In Anderson v. Timex Logistics , ARB No. 13-016, ALJ No. 2012-STA-11 (ARB Apr. 30, 2014), the Respondent challenged the ALJ's back wages award on the ground that the Complainant failed to mitigate his damages during his period of unemployment, citing the fact that the Complainant had not produced a single application showing�that he sought other work. The ARB affirmed the ALJ's award,'stating that it is the Respondent's burden to establish that substantially equivalent positions were available to complainant and that complainant failed to use reasonable diligence in attempting to secure such positions, and that the Respondent had failed to present such evidence.
[STAA Digest IX B 1]
DAMAGES FOR EMOTIONAL DISTRESS MAY BE BASED ON COMPLAINANT'S UNREFUTED TESTIMONY, EVEN ABSENT MEDICAL EVIDENCE
In Anderson v. Timex Logistics , ARB No. 13-016, ALJ No. 2012-STA-11 (ARB Apr. 30, 2014), the Respondent challenged the ALJ's award of $50,000 for emotional distress.� The Respondent based the challenge on the Complainant's failure to proffer medical evidence to support the award. The ARB stated that it has "affirmed compensatory damage awards for emotional distress, even absent medical evidence, where the lay witness statements are credible and unrefuted."� USDOL/OALJ Reporter at 7 (citations omitted).� Here, the record supported the ALJ's award as the Complainant "provided unrefuted testimony regarding how his discharge has affected his credit, savings, and living circumstances.� Id . at 8.
[STAA Digest IX D 4]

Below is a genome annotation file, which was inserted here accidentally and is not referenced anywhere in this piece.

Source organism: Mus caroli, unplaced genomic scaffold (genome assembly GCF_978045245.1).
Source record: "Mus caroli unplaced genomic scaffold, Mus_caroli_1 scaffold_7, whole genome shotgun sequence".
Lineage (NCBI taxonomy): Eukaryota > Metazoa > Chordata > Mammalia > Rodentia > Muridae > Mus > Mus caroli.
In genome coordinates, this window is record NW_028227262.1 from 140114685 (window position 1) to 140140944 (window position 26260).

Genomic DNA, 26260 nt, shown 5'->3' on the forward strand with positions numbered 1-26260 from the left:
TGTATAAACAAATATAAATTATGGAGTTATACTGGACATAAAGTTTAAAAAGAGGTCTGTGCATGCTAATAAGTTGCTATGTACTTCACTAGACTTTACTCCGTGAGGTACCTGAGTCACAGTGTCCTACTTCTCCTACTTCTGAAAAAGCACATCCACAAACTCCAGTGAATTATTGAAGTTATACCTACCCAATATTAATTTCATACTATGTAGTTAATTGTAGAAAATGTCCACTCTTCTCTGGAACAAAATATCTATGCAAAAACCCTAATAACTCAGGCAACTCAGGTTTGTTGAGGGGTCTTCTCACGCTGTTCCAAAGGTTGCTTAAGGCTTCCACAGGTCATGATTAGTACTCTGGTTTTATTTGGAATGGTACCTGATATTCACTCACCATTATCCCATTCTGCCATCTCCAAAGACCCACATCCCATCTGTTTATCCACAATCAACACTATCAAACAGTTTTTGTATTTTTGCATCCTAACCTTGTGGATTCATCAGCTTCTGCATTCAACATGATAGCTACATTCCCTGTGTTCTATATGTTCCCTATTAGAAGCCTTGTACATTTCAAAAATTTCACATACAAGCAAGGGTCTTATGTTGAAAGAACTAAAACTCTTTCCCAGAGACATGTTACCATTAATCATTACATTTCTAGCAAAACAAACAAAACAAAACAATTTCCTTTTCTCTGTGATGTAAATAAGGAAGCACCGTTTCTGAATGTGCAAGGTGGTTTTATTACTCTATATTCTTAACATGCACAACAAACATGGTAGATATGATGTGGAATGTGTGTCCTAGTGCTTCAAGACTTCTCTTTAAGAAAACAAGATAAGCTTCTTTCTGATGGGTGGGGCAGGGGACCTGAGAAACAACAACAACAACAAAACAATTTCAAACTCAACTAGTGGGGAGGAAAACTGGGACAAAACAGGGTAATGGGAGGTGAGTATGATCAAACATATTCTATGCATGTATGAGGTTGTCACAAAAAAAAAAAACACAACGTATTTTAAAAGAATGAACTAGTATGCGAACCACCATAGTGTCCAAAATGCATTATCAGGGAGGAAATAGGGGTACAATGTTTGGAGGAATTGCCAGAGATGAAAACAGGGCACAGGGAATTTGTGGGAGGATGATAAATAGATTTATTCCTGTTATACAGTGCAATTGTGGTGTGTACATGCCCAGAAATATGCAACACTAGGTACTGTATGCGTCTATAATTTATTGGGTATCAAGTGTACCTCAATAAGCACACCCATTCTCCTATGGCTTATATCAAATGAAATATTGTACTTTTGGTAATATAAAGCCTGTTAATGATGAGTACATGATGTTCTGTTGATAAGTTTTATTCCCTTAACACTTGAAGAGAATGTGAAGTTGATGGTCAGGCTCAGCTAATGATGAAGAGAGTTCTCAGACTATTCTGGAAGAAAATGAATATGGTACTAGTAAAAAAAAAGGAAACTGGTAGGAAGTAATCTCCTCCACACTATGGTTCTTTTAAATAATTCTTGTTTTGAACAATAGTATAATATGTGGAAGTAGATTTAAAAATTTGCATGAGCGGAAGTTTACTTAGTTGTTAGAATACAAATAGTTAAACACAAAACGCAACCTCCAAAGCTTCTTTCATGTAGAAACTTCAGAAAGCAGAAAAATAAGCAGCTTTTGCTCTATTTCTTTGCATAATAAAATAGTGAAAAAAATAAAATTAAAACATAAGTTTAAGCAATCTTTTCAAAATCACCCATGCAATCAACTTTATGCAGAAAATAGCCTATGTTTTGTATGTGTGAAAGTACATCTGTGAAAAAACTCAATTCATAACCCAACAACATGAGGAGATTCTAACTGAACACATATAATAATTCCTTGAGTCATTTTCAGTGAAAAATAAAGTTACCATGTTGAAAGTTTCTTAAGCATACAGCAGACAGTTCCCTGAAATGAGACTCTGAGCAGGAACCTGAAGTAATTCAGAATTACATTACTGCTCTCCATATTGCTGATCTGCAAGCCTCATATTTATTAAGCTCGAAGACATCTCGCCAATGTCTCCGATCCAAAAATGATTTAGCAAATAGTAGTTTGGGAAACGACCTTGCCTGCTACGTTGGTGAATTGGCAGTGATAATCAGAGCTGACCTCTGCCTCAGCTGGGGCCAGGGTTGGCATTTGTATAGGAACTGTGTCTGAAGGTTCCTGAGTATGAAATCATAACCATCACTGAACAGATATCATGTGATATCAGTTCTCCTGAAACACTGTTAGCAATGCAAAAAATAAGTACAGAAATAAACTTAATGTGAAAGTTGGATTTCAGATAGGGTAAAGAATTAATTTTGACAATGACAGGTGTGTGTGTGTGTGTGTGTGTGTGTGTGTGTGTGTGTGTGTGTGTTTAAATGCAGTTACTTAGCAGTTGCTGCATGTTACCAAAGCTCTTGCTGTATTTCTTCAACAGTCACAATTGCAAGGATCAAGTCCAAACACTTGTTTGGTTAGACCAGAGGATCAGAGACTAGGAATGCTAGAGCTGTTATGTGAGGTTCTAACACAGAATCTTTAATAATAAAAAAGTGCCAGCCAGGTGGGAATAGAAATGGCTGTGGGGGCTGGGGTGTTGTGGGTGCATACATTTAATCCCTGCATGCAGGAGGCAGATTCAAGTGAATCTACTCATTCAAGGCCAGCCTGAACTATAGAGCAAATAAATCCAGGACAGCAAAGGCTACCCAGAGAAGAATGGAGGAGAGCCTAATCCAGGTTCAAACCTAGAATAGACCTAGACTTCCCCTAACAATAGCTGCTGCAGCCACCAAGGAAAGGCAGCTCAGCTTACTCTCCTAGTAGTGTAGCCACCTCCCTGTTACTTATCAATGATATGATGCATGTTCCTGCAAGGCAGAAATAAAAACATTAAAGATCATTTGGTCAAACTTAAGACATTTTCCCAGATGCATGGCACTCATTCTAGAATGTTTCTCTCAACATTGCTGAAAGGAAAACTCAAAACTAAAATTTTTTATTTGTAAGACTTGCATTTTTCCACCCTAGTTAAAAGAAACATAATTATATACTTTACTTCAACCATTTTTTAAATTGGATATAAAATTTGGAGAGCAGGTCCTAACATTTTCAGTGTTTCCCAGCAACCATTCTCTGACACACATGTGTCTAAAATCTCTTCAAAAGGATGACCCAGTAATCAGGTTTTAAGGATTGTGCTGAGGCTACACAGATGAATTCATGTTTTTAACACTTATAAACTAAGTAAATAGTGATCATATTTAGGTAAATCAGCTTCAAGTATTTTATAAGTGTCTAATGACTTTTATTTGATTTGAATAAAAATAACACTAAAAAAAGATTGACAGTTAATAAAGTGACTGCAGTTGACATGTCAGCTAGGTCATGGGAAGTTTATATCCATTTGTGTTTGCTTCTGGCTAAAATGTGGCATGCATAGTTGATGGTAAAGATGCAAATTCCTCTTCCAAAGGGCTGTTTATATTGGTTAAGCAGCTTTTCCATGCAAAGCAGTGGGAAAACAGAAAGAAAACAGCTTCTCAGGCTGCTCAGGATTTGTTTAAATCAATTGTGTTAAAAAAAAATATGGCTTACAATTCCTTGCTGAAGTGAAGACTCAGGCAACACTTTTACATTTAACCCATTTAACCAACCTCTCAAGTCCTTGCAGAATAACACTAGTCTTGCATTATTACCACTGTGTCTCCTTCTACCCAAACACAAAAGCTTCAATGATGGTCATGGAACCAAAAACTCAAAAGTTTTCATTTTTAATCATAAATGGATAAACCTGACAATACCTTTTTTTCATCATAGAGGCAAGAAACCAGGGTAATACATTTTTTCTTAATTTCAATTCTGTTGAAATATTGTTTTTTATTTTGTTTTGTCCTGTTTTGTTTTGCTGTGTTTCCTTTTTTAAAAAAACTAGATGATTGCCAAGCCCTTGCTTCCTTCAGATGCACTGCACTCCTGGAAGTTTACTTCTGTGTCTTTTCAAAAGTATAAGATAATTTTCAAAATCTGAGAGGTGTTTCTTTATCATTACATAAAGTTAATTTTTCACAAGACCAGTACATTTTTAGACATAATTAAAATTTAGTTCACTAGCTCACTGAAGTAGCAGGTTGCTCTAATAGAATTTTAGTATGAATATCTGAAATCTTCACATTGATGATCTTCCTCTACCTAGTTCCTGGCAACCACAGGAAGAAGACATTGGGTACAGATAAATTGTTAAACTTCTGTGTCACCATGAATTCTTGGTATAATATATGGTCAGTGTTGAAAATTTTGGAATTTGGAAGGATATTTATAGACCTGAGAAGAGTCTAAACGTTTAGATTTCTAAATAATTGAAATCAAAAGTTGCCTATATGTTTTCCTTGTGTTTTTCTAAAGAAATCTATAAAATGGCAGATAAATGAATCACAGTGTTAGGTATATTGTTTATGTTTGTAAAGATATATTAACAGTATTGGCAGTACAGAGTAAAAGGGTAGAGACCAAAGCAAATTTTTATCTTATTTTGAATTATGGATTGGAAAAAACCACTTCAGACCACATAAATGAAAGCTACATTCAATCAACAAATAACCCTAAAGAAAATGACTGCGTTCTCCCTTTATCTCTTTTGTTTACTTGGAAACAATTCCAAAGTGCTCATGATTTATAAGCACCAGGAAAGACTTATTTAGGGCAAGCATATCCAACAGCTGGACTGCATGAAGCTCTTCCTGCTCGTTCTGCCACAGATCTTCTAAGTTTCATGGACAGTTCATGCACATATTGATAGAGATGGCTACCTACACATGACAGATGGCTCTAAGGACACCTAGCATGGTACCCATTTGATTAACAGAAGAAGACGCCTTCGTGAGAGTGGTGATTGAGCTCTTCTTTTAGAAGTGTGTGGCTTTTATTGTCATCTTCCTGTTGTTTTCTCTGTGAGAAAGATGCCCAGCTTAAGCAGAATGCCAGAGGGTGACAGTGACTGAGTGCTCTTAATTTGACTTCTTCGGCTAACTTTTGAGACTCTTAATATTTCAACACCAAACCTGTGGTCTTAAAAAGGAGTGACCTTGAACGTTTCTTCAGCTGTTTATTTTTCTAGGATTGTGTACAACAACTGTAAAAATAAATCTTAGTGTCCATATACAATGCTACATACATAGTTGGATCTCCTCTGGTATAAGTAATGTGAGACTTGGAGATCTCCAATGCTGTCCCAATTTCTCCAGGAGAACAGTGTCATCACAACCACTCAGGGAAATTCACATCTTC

PUNITIVE DAMAGES UNDER THE STAA MAY BE BASED ON RESPONDENT'S CALLOUS DISREGARD FOR THE COMPLAINANT'S RIGHTS AND WELFARE
In Anderson v. Timex Logistics , ARB No. 13-016, ALJ No. 2012-STA-11 (ARB Apr. 30, 2014), the ARB found that the record supported the ALJ's award of punitive damages in the amount of $12,500.� The ALJ found that the Respondent had set the Complainant up for failure by dispatching him for a delivery he could not legally complete under the FMCS hours of service regulation, that after firing him the Respondents did not help him get home showing callous disregard for the Complainant's welfare, and the Respondent withheld payment of $1,879.50 without good reason.� The ARB also noted that the Complainant had testified extensively about the distress he suffered just before and after his termination.� The ARB stated that punitive damages are warranted both where there has been reckless or callous disregard for the plaintiff's rights, as well as intentional violations of federal law.
[STAA Digest VII B 2]